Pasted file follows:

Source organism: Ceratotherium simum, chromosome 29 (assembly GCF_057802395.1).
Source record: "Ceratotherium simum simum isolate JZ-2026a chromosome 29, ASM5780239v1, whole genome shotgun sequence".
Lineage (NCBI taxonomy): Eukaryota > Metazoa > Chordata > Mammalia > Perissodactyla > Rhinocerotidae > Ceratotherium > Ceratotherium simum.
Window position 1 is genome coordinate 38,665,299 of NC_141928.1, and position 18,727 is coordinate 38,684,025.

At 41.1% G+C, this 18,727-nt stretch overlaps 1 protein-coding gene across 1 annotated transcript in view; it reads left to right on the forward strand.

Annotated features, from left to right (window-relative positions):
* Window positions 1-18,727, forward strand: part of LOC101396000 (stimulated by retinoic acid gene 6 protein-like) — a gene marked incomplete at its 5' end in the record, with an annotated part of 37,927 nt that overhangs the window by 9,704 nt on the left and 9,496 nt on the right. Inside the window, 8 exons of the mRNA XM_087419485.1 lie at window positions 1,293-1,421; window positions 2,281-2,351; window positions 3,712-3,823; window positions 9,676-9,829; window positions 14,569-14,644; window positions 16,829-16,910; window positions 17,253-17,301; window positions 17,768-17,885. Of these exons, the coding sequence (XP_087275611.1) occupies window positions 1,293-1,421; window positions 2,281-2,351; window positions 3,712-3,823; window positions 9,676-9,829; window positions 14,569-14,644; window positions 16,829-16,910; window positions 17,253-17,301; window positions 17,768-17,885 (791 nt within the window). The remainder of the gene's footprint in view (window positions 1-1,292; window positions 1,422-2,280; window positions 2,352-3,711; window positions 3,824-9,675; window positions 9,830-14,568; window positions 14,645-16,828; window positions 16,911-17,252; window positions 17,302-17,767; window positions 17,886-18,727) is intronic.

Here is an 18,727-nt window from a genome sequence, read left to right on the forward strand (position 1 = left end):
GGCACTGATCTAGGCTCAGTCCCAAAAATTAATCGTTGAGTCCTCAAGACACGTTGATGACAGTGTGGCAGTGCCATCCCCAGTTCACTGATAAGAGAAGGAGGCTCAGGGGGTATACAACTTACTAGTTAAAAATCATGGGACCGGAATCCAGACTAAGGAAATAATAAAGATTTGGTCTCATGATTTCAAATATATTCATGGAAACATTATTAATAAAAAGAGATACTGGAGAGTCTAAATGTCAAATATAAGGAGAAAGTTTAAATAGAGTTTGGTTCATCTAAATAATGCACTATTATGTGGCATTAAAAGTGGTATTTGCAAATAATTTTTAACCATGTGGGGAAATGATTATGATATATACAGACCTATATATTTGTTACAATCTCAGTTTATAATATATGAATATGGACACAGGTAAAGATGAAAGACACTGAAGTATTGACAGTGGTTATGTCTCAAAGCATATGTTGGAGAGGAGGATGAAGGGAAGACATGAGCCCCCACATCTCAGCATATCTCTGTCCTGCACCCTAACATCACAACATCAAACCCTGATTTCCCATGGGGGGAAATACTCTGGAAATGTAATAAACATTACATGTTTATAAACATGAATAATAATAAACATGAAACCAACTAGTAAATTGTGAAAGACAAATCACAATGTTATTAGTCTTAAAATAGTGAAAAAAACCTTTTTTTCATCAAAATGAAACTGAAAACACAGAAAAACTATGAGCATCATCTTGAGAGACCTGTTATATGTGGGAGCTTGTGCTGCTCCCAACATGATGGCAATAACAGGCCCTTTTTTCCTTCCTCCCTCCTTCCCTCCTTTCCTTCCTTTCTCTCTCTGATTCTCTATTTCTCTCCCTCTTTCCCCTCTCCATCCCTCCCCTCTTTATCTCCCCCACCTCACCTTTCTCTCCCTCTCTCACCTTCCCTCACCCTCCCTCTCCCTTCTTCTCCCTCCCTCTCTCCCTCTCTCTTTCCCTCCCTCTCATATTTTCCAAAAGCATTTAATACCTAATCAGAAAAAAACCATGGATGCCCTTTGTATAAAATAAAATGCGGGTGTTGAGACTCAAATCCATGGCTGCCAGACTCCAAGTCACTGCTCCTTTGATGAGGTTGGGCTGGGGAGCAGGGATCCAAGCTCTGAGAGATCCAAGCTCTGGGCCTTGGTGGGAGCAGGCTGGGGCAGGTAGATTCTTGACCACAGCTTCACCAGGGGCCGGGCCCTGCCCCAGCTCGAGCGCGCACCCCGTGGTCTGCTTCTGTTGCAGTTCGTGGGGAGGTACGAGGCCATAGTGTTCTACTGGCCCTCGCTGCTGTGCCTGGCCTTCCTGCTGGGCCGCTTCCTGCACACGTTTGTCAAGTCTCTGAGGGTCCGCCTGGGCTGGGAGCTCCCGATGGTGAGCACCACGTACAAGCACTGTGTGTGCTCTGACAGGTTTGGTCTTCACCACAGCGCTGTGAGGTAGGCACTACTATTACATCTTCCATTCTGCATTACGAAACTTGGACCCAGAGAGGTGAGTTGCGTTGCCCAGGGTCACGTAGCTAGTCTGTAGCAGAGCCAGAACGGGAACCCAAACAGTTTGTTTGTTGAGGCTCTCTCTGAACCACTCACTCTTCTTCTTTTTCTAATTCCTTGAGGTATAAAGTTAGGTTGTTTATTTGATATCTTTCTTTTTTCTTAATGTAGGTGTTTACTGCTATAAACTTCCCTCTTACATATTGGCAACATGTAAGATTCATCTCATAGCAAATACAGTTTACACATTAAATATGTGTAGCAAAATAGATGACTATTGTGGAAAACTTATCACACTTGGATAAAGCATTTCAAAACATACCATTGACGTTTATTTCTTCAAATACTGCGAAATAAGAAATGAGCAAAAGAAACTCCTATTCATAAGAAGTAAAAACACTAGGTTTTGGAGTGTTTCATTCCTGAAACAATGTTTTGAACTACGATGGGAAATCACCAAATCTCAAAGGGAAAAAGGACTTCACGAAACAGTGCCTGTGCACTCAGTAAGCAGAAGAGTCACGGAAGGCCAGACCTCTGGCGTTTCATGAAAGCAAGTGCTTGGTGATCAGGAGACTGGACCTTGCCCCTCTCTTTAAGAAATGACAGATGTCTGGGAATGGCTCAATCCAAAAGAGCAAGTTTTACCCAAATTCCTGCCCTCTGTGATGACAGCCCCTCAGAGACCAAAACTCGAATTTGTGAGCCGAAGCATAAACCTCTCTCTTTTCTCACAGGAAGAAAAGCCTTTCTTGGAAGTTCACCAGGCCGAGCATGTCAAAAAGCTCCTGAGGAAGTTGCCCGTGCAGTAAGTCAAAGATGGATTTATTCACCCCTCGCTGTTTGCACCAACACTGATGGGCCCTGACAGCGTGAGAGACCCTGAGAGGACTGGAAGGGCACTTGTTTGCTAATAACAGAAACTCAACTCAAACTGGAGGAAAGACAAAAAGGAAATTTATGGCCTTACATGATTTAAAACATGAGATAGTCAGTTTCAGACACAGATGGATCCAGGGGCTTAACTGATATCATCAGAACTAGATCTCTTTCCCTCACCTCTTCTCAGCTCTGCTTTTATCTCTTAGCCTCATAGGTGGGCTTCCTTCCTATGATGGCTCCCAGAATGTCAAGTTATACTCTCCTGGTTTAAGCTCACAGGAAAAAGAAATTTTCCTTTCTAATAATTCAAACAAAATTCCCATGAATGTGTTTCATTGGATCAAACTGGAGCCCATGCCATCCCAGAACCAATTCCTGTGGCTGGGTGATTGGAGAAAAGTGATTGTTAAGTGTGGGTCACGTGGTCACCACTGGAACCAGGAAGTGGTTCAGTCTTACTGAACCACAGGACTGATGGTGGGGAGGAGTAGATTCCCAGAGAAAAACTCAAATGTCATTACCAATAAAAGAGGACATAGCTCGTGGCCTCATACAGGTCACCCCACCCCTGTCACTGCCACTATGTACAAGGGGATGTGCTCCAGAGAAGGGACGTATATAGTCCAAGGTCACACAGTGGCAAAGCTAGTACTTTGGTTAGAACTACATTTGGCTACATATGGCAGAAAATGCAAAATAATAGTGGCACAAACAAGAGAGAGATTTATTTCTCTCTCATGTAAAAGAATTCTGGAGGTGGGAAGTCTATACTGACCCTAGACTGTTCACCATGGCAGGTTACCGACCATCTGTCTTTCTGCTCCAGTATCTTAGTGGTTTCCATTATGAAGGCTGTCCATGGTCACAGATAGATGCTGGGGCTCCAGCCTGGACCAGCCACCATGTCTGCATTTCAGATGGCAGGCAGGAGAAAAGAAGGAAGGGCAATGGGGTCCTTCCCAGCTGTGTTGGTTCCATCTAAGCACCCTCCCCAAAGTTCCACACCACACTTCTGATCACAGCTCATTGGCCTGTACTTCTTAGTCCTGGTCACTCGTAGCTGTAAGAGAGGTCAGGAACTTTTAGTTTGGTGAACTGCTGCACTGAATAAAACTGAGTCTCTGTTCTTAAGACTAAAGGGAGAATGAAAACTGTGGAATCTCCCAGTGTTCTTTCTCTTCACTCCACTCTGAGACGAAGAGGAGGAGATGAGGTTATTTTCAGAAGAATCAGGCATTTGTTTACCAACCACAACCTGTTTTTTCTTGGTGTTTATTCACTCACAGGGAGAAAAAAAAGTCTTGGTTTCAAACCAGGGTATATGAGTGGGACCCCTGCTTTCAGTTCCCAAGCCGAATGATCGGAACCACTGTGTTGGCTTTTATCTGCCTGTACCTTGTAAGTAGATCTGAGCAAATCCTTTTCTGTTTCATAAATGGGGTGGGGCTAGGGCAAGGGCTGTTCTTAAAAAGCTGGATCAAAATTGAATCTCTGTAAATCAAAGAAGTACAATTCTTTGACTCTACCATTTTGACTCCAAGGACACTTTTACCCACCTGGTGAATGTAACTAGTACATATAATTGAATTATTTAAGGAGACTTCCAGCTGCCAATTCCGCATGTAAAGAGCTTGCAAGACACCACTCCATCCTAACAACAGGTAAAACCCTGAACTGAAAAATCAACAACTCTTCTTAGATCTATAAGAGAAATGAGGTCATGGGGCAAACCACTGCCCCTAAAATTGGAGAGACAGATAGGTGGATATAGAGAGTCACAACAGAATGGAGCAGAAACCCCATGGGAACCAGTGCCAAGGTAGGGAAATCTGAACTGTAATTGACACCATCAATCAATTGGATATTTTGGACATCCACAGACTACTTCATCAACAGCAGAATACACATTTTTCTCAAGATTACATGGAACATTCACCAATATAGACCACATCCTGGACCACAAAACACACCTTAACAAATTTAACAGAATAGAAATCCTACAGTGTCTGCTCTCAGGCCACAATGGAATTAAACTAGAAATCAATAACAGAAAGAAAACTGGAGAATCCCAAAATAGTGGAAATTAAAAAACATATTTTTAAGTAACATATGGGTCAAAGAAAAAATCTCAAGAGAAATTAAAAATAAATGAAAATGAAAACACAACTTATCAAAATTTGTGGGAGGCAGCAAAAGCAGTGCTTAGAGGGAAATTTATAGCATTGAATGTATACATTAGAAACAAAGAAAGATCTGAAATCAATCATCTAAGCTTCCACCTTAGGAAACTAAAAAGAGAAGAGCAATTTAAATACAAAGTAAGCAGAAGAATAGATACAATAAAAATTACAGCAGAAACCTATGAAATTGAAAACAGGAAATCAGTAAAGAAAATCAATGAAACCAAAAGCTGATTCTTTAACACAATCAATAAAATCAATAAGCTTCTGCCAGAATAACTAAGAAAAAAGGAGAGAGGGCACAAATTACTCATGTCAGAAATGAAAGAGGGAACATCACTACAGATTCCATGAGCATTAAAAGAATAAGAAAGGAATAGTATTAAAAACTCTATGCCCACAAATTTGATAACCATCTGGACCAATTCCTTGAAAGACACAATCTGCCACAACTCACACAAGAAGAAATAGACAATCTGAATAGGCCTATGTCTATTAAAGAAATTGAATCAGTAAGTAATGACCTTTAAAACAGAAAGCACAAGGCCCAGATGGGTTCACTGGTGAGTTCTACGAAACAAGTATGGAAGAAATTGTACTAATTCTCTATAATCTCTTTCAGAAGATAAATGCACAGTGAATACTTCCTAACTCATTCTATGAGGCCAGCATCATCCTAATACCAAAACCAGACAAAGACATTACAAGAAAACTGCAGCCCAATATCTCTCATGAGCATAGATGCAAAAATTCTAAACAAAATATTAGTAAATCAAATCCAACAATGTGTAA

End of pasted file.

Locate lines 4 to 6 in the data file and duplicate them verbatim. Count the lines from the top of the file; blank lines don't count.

Window position 1 is genome coordinate 38,665,299 of NC_141928.1, and position 18,727 is coordinate 38,684,025.

At 41.1% G+C, this 18,727-nt stretch overlaps 1 protein-coding gene across 1 annotated transcript in view; it reads left to right on the forward strand.

Annotated features, from left to right (window-relative positions):